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© Diesel Traction Tasmania

853 Boyer 24 July 88

© Steve Zvillis

A number of links are 'traded' on websites, to help promote interest in connected sites. Links on the site have been categorised in relation to the tabs visible above. Please use these tabs to view the links.


If you would like to add a link to this site, please use this link to the Link Submission form. In return for us adding your link, we would appreciate it if you can add a link to your site in return.


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ARHS Tasmania

The ARHS was formed in Sydney in 1933 as the Australasian Railway and Locomotive Historical Society. As national interest grew, other divisions formed; Victoria in 1945, South Australia in 1952, Queensland and Western Australia in 1959, Tasmania in 1965 and lastly the ACT (Canberra) division in 1967. By August 1952 the name had changed to become the now familiar Australian Railway Historical Society.

Derwent Valley Railway

The Derwent Valley Railway is a not-for-profit organisation based at New Norfolk 40mins north-west of Hobart in Tasmania's Derwent valley and is one of Australia's most scenic railway lines.

Queensland Diesel Restoration Group.

The Queensland Diesel Restoration Group is a privately funded volunteer group dedicated to the history and restoration of ex QGR diesel locomotives. Our current projects are the restoration of English Electric loco 1225 and Clyde 1707D.

Redwater Creek Steam & Heritage

In 1993 the Second River Tramway Society Inc. experienced problems with land tenure and future commercial viability. It operated a 1km long two foot gauge railway at a location near Lilydale on private property and maintained a small collection of traction engines, a steam roller and portables. The location of the operation was not subject to passing tourist traffic and as such could not become an economically viable tourist attraction. The members of the society realised that its collection would be preserved for future generations in Tasmania in a tourist attraction situated on leasehold Local Government owned land.   Remaining members of the Second River Tramway Society Inc fostered the creation of the Redwater Creek Steam and Heritage Society Inc.

Since then other substantial collections of vintage machinery have become available (for display) to the Society as owners realised that a large museum combined with an operating steam railway could become a major tourist attraction, the revenue from which would be used to further the preservation of historical machinery and prevent it from being sold to the highest bidder – who is usually not in Tasmania.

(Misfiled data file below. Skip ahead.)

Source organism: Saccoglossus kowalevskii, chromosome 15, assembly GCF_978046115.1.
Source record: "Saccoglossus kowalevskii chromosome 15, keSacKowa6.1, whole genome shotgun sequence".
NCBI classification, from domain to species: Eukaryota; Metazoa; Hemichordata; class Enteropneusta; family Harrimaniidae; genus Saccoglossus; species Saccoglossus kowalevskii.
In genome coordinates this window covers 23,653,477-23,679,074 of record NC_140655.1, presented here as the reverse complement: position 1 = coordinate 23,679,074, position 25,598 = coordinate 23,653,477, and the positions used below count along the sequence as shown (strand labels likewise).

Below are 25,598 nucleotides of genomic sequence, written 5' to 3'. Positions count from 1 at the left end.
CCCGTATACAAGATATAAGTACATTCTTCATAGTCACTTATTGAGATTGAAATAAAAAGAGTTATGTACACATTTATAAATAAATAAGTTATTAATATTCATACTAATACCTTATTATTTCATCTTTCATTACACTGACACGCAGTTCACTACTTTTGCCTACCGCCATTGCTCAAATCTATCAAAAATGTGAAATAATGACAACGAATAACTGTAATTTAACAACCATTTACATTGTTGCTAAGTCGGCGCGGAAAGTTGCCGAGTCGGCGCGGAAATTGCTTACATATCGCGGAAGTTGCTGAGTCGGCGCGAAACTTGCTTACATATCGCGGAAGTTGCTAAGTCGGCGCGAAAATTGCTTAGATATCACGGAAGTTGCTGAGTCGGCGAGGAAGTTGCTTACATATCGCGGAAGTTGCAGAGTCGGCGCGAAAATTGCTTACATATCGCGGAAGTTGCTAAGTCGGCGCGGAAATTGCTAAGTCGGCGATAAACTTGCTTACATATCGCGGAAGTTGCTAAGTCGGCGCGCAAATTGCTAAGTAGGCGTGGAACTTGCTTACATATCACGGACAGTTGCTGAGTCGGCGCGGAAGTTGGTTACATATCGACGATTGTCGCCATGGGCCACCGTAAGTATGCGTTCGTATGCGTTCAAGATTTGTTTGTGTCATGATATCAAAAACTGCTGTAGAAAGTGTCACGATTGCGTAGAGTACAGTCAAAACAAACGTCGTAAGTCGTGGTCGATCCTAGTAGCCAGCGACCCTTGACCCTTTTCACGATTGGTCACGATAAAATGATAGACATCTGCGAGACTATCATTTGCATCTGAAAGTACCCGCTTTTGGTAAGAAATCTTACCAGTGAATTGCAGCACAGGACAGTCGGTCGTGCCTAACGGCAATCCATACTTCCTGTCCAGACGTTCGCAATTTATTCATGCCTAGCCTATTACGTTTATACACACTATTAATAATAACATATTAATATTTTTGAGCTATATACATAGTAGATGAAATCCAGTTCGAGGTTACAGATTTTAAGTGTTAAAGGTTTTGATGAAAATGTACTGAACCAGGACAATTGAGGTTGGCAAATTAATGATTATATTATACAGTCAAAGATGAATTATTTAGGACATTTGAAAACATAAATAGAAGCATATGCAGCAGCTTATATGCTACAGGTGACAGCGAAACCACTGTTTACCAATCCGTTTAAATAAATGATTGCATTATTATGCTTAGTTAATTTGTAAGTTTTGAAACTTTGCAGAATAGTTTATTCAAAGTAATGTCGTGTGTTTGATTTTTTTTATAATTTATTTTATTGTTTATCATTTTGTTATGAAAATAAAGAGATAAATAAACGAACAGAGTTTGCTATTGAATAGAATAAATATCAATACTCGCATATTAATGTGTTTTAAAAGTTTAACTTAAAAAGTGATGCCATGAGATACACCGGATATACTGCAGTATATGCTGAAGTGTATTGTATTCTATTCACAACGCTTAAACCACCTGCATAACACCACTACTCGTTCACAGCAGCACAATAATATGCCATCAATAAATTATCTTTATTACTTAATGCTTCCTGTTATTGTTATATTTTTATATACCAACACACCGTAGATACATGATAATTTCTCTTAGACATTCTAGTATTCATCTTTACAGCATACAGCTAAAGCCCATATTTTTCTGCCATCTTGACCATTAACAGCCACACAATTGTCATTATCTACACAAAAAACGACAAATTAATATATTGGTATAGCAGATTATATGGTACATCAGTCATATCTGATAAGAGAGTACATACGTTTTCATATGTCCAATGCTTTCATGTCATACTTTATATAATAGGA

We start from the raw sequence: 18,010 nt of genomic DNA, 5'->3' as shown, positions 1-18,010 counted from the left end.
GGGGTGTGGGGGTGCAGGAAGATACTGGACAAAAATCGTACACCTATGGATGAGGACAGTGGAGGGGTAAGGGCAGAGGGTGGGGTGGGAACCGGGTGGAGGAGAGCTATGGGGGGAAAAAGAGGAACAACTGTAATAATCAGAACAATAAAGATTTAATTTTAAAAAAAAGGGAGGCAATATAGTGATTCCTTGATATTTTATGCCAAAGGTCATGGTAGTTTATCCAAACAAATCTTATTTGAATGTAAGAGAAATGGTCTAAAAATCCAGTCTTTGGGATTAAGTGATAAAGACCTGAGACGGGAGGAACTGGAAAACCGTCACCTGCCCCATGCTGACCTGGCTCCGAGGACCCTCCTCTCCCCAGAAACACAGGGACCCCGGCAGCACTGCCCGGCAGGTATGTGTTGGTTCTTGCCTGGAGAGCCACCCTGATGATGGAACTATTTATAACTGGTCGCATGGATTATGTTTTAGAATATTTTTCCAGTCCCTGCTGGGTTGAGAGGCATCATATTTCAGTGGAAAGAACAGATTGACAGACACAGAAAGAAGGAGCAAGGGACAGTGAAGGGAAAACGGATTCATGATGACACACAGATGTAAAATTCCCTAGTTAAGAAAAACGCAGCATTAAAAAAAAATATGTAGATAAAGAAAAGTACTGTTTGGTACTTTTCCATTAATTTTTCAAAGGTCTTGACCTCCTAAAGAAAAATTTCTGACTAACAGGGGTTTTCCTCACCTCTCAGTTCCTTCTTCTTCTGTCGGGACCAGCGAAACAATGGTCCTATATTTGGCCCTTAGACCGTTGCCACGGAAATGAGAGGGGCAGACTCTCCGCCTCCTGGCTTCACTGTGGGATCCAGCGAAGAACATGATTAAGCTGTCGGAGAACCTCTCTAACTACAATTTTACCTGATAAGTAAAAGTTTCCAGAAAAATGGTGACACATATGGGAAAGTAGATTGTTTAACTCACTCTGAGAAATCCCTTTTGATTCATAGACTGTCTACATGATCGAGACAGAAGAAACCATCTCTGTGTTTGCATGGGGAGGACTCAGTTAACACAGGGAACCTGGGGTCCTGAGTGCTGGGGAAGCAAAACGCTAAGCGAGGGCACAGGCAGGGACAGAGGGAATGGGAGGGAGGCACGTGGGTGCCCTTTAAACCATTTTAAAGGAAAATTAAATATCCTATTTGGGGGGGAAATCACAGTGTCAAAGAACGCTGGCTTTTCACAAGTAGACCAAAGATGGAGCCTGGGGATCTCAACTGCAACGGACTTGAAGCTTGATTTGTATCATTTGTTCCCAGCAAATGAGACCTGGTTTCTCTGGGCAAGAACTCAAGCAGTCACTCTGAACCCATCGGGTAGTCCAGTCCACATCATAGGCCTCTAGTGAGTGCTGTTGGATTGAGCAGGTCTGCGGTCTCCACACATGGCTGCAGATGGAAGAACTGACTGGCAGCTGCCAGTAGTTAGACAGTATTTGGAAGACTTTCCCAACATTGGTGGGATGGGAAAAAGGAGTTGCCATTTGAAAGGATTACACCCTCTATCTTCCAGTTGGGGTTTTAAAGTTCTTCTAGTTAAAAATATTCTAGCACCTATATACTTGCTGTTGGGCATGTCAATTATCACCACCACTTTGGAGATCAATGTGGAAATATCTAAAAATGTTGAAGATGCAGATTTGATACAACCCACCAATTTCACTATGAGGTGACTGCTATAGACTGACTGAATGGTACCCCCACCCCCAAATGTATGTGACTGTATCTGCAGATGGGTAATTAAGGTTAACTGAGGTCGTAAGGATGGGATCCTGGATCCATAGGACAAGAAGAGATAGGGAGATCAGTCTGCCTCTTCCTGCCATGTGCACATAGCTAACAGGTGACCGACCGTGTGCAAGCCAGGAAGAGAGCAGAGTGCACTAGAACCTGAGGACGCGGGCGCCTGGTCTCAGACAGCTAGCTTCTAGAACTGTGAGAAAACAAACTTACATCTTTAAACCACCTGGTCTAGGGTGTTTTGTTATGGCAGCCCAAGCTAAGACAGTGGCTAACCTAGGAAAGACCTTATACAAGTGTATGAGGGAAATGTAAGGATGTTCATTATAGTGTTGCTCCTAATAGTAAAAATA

Tasmanian Transport Museum

The Society had its beginnings in 1960 when four young Hobart men persuaded the MTT to donate a Hobart tram car for preservation. From this small start, the Society was formally established in 1962, and in 1965 purchased its first railway locomotive. From these small beginnings, the Society has grown enormously, and will continue to do so.

Rail Tasmania

The site for all things Tasmanian Rail. Here you will find more photos, sound & video clips, news and more.

Tas Steam Alive Video Productions

Tas Steam Alive have a range of great Tasmanian DVDs for sale.  Featuring Steam and Diesel trains.



The host of this site

Discover Tasmania

Discover Tasmania, the official tourism website for Tasmania, offers everything you need to plan your holiday.

Ida Bay Railway

The Ida Bay Railway is the last operating bush “tramway” in Tasmania and Australia’s Southern-Most Railway, located at 328 Lune River Road, Lune River Tasmania (Australia).


TasRail is a vertically integrated, short haul, freight rail business that was created by combining the Below Rail assets (that the State had assumed responsibility for in 2007) with all of the Above Rail and Business Assets purchased from Pacific National in late 2009, including the Emu Bay Railway. Administration of rail funding from the Australian Government transferred from the Rail Management Branch within the Department of Infrastructure, Energy and Resources to TasRail late in 2009. This completed the amalgamation of the whole operating rail network within Tasmania, along with responsibility for future upgrading of the Below and Above Rail elements of the business.


Below Rail operations are responsible to upgrade, maintain and operate the railway network and supporting infrastructure. Similar to the State’s road network, the rail network is a critical piece of infrastructure that generates only limited revenue and requires annual government funding to ensure that it is maintained to an appropriate safety standard.


The Above Rail business operates terminals, bulk handling and shiploading facilities and train services in response to customer requirements. It is also responsible to upgrade, maintain and operate the rollingstock fleet and to manage safe and authorised access to the network.


As an integrated business, TasRail is committed to delivering transport and logistics solutions that are safe, reliable and sustainable.

Updated Admin on 23/08/2017 22:17
Created Admin on 20/03/2011